Carson takes championship in county wrestling tournament

Published 12:00 am Sunday, December 18, 2016

By David Shaw

LANDIS — Saturday’s Rowan County Wrestling Tournament resembled one of those suspense-filled dramas where the surprise outcome isn’t revealed until the closing scene.

It took that long for Carson to complete an Oscar-worthy comeback and capture its second championship in three years.

“A lot of our matches seem to wind up right there, at 220 and heavyweight,” first-year coach John Kincaid said at South Rowan High School, where Carson crowned six weight-class champions and outpointed the host Raiders, 170-166, for the title. “Today those guys came through. This shows that dedication and hard work and off-season training pays off.”

Defending champion East Rowan (122) finished third in the team standings, followed by Salisbury (120), West Rowan (118) and North Rowan (62). Carson — which lost a close SPC dual match against SR earlier this month — took a difficult path to a beautiful destination, rallying from 19 points down and breaking the hearts of South’s faithful supporters.

“All we had to do was win in the finals,” South coach Nick Golden explained, “and not go to our backs and get pinned.”

Instead, the Cougars won all four head-to-head match-ups with South in the finals and snapped a 166-166 tie when 220-pound senior Dequann Simms earned a 5-2 decision over Jeffrey Woodward in the tourney’s next-to-last bout. That match was squared 2-2 entering the third period before Simms used an early escape and a late takedown to prevail.

“We all got together before the finals and talked about how to execute our moves,” Simms noted. “We talked about keeping it simple. I was gassed (after two periods) but knew if I could just get a standup point my team would be in good position.”

Golden indicated that Woodward, a junior, may have been a little star struck. “It was his first time in the finals,” he said. “He doesn’t have a lot of experience. But you’ve got to know what to do in crunch time, when it’s time to go for broke.”

Carson trailed 160-141 entering the championship round and launched its winning rally at 113, where Josh Vega pinned West’s Lane Adkins in three minutes. Then came consecutive pins against South opponents at 145 (Bronson Knabbe), 152 (four-time champ Cameron Rayfield) and 160 (tourney MVP Bailey Rayfield), trimming the deficit to six points.

“We figured it could go either way,” said Bailey Rayfield, a senior who edged South’s Michael Sloop 2-1 in overtime at 160. “We had to win those head-to-head matches. That was our mindset going in and we did exactly what we needed to.”

Kincaid began thinking championship after Carson’s Austin Cain recorded a third-period pin against Salisbury’s Nick Austin in the 172 final. “That made four in a row,” he said. “Austin’s pin was an accomplishment because you get bonus points for pinfalls in the finals. Bronson’s the one who got it started — and once that momentum swings your way it pumps guys up, fires them up. It makes you wrestle twice as hard.”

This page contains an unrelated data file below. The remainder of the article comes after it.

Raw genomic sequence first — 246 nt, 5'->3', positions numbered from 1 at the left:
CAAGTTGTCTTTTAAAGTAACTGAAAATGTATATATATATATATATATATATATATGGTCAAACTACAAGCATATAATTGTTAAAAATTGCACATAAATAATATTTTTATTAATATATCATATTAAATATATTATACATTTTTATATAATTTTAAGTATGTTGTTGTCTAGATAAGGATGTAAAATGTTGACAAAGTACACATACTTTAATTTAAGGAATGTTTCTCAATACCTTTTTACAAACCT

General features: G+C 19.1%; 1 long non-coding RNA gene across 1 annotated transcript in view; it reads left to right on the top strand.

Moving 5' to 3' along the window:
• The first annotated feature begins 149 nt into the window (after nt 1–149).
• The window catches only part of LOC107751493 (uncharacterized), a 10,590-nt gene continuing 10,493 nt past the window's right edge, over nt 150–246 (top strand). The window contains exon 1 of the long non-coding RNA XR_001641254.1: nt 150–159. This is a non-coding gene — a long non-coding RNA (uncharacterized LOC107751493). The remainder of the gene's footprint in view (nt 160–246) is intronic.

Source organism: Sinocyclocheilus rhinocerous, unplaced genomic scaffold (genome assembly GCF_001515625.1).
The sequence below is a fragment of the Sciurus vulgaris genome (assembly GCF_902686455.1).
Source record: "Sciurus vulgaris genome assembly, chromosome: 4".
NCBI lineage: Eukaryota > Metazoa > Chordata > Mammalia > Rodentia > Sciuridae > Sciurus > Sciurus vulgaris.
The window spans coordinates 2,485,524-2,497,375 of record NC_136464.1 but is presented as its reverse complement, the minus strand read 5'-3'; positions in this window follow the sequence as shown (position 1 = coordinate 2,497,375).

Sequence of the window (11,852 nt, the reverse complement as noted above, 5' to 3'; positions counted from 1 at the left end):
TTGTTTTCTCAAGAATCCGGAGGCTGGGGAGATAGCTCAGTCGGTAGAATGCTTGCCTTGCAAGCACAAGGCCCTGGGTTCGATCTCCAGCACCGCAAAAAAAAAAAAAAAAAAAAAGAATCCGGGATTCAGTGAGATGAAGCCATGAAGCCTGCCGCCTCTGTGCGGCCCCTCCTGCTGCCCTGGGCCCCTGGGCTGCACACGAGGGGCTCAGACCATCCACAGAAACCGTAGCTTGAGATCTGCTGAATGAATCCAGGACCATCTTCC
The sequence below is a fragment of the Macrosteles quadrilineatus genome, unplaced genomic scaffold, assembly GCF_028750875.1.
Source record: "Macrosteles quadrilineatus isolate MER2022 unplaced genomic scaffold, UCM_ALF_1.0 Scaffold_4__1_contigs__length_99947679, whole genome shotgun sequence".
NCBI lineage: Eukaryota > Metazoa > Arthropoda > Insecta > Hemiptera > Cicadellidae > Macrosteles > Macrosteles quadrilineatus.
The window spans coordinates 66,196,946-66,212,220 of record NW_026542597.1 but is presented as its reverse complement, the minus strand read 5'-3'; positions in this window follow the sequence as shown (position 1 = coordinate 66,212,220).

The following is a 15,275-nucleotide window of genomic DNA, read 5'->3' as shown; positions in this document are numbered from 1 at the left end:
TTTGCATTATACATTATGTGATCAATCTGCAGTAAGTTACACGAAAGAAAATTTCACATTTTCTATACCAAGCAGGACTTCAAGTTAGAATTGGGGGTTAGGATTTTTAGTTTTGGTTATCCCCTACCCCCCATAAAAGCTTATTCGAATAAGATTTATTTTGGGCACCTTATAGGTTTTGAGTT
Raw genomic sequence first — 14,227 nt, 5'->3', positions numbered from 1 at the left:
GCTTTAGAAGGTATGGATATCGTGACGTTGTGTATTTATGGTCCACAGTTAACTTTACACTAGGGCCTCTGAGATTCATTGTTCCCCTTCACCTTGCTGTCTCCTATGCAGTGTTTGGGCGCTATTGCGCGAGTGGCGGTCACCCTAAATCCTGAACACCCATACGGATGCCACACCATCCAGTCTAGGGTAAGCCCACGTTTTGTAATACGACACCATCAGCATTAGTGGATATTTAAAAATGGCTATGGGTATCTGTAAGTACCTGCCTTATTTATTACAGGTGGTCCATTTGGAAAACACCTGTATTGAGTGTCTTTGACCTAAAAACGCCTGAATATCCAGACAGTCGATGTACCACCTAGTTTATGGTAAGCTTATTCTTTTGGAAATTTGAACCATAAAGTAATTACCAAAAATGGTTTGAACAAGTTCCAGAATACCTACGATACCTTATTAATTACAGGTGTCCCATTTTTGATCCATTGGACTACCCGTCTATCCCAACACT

Cameron Rayfield improved to 12-1 this season with an 11-0 major decision over South’s Eli Johnson. “I knew the team scores were close,” he said. “So I was super nervous. But I went out and wrestled my best match of the year.”

It all came down to Simms and his third-period fortitude against Woodward. He opened it with a quick escape, then grappled like a seasoned veteran until 25 seconds remained, when his takedown earned him a first-place ribbon — and his team the championship trophy.

“It was close,” Simms said. “(Woodward) kept trying to shoot in because he was desperate and needed a takedown to win. I stuck to the basics, sprawled out like I was supposed to and got around him for two points.”

They were two points that seemingly told the entire story.

“Anytime you’re in the finals and it’s close, you’ve got nots in your stomach,” Kincaid said. “Of course I was nervous. If you’re not, you’re not a coach.”


Bailey Rayfield — a repeat champion — improved to 10-2 by beating Sloop in overtime for the second time this month. But he was more pleased about winning MVP. “It’s amazing,” he said afterward. “I’ve been blessed to win a championship before, but never MVP. It reminds me of eighth grade, when my brother beat me out for the middle school MVP. Now I’ve got one too.”


South placed seven wrestlers in the finals, but only 120-pound freshman Logan Lambert took home a blue ribbon. “That kid’s crazy,” Golden said after Lambert pinned East’s Levi Peterson in 1:22. “He comes to our practice, leaves and goes to another practice. He lives for wrestling.”


East had three champions — last year’s MVP Max Wall (182), three-time winner Jefferey Burrell (138) and Wesley Porter (132). Burrell recorded the fastest pin of the finals, flattening Carson’s Devon Youker in 23 seconds. … Other repeat winners included Carson’s Vega and Salisbury’s Timmy Boyd (126). The Hornets’ Chris Moore won the 285 title with an 11-3 decision over North’s Michael Hughes.